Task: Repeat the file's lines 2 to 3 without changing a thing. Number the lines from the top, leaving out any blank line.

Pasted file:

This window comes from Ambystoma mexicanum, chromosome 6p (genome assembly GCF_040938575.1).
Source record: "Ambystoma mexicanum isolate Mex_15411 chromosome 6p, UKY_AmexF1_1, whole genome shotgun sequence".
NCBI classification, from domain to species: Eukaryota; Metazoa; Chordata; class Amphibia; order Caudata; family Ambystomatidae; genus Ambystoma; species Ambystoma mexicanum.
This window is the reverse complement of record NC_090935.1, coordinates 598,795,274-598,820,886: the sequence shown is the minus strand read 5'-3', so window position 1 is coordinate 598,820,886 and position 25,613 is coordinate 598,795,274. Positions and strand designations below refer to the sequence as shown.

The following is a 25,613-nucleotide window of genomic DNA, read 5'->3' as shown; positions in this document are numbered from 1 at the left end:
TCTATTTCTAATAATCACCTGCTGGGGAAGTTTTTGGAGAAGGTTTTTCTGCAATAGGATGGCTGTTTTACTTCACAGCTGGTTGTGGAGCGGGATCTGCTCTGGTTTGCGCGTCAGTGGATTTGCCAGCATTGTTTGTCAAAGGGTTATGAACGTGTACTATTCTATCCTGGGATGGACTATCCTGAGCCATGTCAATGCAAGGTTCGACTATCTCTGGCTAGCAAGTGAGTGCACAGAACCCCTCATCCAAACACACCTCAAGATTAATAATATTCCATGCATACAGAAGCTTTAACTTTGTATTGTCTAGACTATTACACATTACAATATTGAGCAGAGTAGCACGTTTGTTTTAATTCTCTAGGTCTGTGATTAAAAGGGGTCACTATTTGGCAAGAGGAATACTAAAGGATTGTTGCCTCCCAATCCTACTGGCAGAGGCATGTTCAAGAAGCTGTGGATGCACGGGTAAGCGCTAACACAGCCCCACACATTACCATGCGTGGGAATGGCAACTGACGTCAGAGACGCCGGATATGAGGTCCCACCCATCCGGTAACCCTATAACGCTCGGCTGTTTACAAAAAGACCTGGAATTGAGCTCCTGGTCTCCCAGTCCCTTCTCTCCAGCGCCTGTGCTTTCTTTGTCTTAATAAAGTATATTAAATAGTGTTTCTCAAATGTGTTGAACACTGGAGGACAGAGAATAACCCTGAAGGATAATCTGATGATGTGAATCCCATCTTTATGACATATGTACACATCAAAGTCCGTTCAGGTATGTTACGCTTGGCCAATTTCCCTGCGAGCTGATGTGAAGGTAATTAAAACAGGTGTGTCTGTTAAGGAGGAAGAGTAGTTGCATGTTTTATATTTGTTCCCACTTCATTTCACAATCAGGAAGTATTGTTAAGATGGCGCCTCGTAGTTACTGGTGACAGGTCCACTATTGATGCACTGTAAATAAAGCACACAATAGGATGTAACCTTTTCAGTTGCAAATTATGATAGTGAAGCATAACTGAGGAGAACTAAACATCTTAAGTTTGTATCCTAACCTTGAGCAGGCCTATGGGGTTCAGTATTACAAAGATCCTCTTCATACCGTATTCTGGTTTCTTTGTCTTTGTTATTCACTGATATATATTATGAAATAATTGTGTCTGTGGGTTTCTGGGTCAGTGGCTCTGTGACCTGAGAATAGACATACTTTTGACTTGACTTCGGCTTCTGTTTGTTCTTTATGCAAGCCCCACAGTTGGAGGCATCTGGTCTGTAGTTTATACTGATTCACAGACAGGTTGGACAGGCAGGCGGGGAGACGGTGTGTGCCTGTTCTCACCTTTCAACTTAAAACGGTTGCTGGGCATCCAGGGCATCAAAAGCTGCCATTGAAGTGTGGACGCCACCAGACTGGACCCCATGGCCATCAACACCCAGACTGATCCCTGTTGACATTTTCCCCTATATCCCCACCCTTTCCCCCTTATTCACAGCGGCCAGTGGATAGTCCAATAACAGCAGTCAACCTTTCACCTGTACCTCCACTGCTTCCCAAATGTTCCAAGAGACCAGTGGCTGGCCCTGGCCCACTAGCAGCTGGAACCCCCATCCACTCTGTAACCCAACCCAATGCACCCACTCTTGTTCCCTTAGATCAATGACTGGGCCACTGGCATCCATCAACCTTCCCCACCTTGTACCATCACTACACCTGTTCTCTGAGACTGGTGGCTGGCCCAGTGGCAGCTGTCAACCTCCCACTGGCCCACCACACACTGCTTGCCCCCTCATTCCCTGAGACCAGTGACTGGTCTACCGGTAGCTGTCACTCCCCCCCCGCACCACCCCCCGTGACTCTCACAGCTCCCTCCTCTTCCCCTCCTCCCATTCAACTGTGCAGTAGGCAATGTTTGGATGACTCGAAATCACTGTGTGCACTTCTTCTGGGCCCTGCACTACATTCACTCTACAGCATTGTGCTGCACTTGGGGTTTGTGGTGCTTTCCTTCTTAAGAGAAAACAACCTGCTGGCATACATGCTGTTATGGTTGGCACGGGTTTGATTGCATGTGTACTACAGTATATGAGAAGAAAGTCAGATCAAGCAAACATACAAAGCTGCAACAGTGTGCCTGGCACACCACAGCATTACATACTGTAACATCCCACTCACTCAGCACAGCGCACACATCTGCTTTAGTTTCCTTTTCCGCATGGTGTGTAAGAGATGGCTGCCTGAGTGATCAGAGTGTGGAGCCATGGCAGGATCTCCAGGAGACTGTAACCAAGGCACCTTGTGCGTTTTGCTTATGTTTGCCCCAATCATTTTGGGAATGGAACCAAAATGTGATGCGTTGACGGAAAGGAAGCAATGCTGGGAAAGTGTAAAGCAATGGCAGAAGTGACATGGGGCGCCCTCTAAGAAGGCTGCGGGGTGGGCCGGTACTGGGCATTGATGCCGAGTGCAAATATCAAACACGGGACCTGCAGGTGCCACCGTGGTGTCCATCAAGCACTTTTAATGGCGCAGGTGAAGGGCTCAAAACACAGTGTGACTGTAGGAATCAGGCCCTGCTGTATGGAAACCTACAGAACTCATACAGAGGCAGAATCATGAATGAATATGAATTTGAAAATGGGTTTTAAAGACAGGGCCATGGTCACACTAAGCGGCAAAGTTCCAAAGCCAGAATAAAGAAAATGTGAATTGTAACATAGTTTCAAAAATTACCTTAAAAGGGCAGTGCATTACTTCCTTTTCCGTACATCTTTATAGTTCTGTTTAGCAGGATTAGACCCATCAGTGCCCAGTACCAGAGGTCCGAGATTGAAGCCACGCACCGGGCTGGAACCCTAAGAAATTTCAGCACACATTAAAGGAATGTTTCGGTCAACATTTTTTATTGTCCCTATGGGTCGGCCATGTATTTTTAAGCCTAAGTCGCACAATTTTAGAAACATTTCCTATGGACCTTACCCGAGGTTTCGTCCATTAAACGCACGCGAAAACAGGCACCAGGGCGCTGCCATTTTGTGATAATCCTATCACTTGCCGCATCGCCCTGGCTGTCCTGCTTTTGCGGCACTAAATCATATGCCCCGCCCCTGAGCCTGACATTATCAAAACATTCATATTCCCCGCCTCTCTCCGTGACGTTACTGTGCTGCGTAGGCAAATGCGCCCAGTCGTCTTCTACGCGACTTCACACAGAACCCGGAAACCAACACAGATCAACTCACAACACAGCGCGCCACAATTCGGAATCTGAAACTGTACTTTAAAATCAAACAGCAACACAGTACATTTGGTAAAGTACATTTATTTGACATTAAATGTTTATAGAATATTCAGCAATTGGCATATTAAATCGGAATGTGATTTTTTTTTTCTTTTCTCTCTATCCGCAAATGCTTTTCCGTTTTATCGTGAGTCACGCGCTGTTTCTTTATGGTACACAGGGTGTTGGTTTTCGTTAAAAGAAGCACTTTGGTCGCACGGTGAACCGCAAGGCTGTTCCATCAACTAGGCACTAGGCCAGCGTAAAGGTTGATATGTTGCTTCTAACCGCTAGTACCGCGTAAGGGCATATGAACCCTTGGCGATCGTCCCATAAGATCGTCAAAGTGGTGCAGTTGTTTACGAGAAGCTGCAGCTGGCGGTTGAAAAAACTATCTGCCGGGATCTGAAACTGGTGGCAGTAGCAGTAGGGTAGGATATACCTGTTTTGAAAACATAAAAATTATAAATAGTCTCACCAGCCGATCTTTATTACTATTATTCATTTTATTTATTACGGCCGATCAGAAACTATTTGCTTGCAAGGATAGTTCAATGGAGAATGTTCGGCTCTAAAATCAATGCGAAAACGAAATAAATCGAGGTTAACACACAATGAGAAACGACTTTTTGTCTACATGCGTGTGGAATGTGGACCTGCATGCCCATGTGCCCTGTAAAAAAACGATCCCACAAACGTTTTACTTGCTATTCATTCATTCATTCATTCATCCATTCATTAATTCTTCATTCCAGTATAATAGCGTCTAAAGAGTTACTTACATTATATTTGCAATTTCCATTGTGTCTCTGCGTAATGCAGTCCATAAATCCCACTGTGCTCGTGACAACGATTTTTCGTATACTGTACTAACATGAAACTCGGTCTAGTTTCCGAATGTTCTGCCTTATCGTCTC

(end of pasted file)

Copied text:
Source record: "Ambystoma mexicanum isolate Mex_15411 chromosome 6p, UKY_AmexF1_1, whole genome shotgun sequence".
NCBI classification, from domain to species: Eukaryota; Metazoa; Chordata; class Amphibia; order Caudata; family Ambystomatidae; genus Ambystoma; species Ambystoma mexicanum.